This boat, with the number 653 (15 ,7 meters long, 4,7 meters wide, 4,7 meters high, 24 tons) is an artefact of an illegal and inhuman arrival of refugees in “fortress Europe”. Around 2 A.M. on 5.6.2013, this boat left Brega in Libya. On board 244 children, women and men from Etiopia and Eritrea risked their lifes to arrive over 3 days later in Portopalo di Capo Passero, Sicily. But everything- the 7,000 Euro per person and the inhumane ordeal- proved to be in vain as it was intercepted by FRONTEX and everyone was sent back to Africa.


The boat tells a long and tragic story about sepparation and exlusion. Our team of the University of Applied Sciences, Salzburg dedicated the exhibition at the exposition in Wittenberg to the plight of refugges trying to reach Europe. “What better artefact to symbolise this than an original boat intercepted in Sicily”, I said at a team meeting. The result of that statement was an extraordinarily difficult project as my brother and I looked for a refugee boat and fought with the Italian bureaucratic apparatus to get it. .


After its interception, the boat was confiscated by the Italian government and lifted out of the water into dry dock for 4 years. Originally, we had planned to transport it on land from the shipyard all the way to Wittenberg. This proved impossible because the road to Catania (the port where we had planned to put it atop a ferry) was too windy for a truck with a load this size. Thus, it had to be towed in the water to Catanaia, but when Chistian and I located it, its hull had cracked considerably. Next was hiring a team of trustworthy, local workers to fix it, not an easy task in the south of Sicily.

The boat was fixed and deemed somewhat seaworty but on the day it was to be towed a storm brewed on the horizon. I will never forget seeing it pulled through massive waves and only seeing it every 2 or 3 seconds. Once in Catania, the journey had just begun. European bridges being too low, we had to remove the entire upper body of the boat without destroying it and so we sawed off the entire circumference of the cabin during a few scorching hot days in June, on a boat illegally parked in the harbour of Catania overlooking Mt. Etna. When the boat was finally ready to be lifted out of the water and onto a truck, its weight -we were always told 16 tons- was actually 24 and the crane nearly broke. As might be expected, the truck with this load was intercepted several times on the way to Germany.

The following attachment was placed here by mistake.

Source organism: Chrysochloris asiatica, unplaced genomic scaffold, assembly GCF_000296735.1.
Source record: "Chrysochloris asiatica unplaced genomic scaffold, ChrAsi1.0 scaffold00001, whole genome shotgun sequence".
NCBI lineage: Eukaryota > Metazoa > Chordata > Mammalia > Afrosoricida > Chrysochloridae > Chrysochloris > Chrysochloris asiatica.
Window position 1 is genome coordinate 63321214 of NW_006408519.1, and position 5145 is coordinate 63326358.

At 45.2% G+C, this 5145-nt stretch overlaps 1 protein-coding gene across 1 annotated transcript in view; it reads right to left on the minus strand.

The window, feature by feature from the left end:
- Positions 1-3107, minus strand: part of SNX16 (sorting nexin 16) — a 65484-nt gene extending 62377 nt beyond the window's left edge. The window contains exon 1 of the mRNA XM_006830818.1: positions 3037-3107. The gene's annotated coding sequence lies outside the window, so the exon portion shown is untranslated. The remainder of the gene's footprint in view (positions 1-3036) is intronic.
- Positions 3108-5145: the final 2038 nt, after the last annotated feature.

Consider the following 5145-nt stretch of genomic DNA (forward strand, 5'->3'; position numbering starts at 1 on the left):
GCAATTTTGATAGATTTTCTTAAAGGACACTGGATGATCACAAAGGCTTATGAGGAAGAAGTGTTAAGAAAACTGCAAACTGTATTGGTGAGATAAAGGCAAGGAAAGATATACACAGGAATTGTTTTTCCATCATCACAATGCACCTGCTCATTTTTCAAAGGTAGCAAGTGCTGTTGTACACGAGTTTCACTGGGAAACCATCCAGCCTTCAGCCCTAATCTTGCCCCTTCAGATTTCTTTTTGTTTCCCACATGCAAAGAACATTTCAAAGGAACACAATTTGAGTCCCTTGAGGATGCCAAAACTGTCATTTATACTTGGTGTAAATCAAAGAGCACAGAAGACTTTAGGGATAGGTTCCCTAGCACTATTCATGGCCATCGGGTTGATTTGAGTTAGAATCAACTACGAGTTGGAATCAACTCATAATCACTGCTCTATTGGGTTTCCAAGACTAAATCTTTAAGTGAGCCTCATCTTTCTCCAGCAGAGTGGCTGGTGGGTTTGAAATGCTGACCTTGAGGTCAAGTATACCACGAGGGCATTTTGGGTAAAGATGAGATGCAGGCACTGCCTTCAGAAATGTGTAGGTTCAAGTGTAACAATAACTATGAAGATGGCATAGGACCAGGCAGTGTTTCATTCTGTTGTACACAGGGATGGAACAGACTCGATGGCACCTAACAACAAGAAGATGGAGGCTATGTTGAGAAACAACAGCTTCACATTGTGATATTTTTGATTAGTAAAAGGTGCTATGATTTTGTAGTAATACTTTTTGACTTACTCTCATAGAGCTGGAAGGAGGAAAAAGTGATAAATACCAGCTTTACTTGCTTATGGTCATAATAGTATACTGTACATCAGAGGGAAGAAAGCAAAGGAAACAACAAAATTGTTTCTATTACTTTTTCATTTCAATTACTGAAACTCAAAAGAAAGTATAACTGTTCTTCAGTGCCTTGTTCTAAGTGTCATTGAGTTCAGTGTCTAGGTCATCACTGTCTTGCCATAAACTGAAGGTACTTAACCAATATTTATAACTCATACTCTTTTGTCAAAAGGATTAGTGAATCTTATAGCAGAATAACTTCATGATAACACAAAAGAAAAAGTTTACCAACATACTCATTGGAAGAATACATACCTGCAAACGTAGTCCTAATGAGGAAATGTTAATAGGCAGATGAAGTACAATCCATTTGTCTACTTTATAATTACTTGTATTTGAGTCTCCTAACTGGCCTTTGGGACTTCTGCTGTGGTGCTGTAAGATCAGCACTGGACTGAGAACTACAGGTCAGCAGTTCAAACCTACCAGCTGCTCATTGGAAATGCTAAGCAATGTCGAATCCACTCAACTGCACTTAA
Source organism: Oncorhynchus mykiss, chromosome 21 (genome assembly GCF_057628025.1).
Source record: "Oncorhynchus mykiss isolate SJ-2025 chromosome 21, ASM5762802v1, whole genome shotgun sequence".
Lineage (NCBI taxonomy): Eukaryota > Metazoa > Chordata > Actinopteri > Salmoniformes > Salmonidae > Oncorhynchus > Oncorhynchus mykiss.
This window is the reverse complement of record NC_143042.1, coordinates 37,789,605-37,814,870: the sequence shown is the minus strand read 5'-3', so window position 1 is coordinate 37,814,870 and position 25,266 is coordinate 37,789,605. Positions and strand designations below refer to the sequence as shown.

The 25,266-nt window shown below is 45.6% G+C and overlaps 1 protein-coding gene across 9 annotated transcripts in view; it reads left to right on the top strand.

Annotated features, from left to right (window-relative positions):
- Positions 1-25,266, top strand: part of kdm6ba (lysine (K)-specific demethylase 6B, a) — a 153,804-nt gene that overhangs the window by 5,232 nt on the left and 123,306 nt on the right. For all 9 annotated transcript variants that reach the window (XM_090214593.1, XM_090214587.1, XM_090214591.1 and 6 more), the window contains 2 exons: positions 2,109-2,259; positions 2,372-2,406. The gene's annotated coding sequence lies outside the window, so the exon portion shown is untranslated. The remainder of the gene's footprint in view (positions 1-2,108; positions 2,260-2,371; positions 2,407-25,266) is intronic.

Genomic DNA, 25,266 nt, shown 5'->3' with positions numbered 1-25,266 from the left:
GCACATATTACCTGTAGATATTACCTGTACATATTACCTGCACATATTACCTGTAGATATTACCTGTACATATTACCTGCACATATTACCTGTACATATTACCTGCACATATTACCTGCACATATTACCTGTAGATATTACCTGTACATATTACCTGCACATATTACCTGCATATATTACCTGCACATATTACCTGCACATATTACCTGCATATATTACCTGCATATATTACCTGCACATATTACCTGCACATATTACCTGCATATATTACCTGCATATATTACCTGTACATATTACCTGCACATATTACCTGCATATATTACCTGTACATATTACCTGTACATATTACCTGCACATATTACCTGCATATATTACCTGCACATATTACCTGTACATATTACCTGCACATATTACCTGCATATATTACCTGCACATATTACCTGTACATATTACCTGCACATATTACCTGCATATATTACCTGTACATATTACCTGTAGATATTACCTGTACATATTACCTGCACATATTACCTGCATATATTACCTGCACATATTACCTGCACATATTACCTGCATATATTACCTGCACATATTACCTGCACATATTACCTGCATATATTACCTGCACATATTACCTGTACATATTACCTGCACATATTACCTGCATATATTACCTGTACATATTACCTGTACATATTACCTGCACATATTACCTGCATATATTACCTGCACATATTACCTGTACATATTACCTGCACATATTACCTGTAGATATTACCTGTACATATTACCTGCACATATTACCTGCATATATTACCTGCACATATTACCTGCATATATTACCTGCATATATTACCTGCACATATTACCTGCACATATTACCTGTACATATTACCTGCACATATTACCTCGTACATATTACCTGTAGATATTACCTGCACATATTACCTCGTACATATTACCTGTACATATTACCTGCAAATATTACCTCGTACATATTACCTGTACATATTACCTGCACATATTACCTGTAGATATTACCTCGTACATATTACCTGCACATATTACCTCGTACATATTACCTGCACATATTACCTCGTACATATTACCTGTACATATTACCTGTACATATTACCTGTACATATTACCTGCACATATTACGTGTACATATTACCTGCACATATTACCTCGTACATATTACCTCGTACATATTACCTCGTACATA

By the Pond

After about a year worth of work, I saw the boat arrive in Wittenberg early one morning in June and I had to cry! Now came the prepararion for the exhibition. The oily water from inside had to be emptied, a massive pit had to be dug and only then could the boat be lowered into its resting place. Under the leadership of Paul Steinböck, Carpenter and Restaurator, Nr. 653 was now pieced together again like an ancient archaeological relic. And then it was complete again sitting there like in a throne overlooking the pond in Wittenberg.


After the exhibition ended, only the boat remained; it was too heavy to be moved. In 2019, in a horrible act of intoleance and xenophobia, the boat was vandalized and burnt down. Criminal police has established that this was arson and probably done by a right-winged Nazi group since a symbol was found branded into the side of the hull.
It happened exactly 80 years after the infamous Kristallnacht of Nazi Germany when, in the night of 9-10, 1938, SA paratroopers burnt Synagogues and destroyed Jewish-owned stores as the NAZI authorities looked on.
I was heartbroken and shocked and quickly contacted the townhall of Wittenberg, urging that number 653 would not be disasembled or destroyed, since that would concede a victory to hatred. It is still sitting there in Wittenberg, with its top burnt down telling the story of the forces that can tear apart Europe.